“There’s very limited access and it’s pretty skinny back there,” Johnson said. “It’s Derrick’s yard, pretty much, that’s being built in front of and it’s my secondary access to my home.”
Nicole and Alan Owings, who live next door to the subject property, expressed consternation with the increased development in Lebanon and density of persons on a single property.
“This is a neighborhood filled with single-family homes,” Nicole Owing said. “There’s some really good growth (in the city), but there is just some crazy amount of housing available here right now and I don’t see any reason why we need to convert this single-family-home neighborhood into this multiplex. I feel like we’re getting to the point with the population on our street that none of us are really comfortable with it.”

This plan shows the developer’s layout for three lots on Hiatt Street.

Robertson clarified that House Bill 2001 mandates that the city allow property owners to place up to two dwelling units on a single-family lot, something the city could not prevent.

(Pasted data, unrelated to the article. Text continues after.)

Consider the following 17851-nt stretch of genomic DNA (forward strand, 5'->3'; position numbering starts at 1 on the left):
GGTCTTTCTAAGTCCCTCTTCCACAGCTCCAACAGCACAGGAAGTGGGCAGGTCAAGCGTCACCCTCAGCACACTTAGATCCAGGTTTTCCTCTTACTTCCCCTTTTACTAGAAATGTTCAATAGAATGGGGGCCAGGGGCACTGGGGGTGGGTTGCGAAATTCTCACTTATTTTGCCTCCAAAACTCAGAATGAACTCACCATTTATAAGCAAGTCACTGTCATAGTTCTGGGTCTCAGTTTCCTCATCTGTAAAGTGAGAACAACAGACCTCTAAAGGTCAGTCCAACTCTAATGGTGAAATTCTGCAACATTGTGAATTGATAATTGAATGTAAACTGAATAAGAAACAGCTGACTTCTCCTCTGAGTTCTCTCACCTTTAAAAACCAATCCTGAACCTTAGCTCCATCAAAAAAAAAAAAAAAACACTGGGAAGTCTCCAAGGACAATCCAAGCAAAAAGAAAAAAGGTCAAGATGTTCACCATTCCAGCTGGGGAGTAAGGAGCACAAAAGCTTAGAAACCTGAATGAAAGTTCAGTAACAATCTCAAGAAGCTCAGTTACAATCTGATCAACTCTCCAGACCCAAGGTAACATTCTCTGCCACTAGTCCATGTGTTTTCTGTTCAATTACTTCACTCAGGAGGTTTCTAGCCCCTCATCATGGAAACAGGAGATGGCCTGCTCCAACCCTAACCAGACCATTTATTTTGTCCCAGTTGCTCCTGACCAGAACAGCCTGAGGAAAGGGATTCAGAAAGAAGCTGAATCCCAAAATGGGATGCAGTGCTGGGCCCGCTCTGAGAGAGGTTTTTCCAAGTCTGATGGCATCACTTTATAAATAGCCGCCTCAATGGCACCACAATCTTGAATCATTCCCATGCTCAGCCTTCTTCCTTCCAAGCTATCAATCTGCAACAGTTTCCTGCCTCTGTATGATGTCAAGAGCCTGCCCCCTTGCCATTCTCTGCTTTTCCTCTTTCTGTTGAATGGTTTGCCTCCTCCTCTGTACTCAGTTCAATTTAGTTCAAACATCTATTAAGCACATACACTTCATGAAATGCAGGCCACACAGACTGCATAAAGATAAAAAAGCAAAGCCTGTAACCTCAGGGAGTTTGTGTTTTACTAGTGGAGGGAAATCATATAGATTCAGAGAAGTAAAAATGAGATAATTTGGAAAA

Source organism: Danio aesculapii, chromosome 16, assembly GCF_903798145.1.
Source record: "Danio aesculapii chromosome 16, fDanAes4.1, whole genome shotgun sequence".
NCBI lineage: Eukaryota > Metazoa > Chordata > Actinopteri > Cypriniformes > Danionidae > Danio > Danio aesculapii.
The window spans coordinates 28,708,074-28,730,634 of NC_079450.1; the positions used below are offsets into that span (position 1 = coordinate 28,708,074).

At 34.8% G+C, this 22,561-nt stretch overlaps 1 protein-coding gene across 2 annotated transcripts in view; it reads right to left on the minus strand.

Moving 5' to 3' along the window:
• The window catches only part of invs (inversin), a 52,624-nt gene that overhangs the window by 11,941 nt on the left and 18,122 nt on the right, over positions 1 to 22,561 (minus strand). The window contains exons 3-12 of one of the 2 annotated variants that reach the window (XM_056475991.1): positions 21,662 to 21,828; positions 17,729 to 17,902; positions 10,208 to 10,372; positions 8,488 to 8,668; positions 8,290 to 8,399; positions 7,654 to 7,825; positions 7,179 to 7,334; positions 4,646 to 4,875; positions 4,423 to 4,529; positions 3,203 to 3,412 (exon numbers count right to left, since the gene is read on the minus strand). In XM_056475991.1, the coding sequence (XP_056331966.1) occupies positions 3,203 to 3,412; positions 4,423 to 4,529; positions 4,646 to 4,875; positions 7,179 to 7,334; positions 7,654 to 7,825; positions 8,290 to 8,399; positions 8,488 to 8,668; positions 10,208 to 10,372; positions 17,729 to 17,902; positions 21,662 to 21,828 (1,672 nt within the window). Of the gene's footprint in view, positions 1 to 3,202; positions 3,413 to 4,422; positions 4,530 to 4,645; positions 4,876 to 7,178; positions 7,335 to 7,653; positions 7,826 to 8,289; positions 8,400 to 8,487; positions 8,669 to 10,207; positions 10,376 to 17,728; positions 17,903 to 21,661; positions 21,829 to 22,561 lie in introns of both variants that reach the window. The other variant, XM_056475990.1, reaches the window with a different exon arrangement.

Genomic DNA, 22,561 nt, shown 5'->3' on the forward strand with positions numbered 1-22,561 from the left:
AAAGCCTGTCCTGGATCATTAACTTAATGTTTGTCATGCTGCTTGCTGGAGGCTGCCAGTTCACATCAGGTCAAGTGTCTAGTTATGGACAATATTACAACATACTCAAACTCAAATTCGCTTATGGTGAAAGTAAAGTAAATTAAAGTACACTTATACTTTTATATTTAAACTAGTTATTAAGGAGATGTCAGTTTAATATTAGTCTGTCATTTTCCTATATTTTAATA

“I vehemently oppose any ADU on lot one, absolutely none,” Alan Owings said about the first parcel. “We have so many people traveling through this area. All these people have children. We bought this as a resident, low-density home. We did not buy in a high-density area for a reason.”
Other residents stepped forward.
Bob Davenport also opposed the variance based on traffic.
Benjamin Boyer approached the commission to say the city may have to approve up to two dwellings per lot, but they don’t have to approve the variance. He also pointed out that street parking was limited, and the neighborhood was not developed to accommodate high density.
Todd Hess mentioned the limited parking, which was partly due to Hiatt Street serving as “overflow” parking from Dodge Street residents.
Victoria Owings expressed concern about parking, traffic and noise.
Laura LaRoque of Udell Engineering, acting on behalf of the applicant, said she could understand the public’s concerns, but city staff reviewed developer plans for buildings and parking during the permit review process, which included ensuring adequate off-street parking.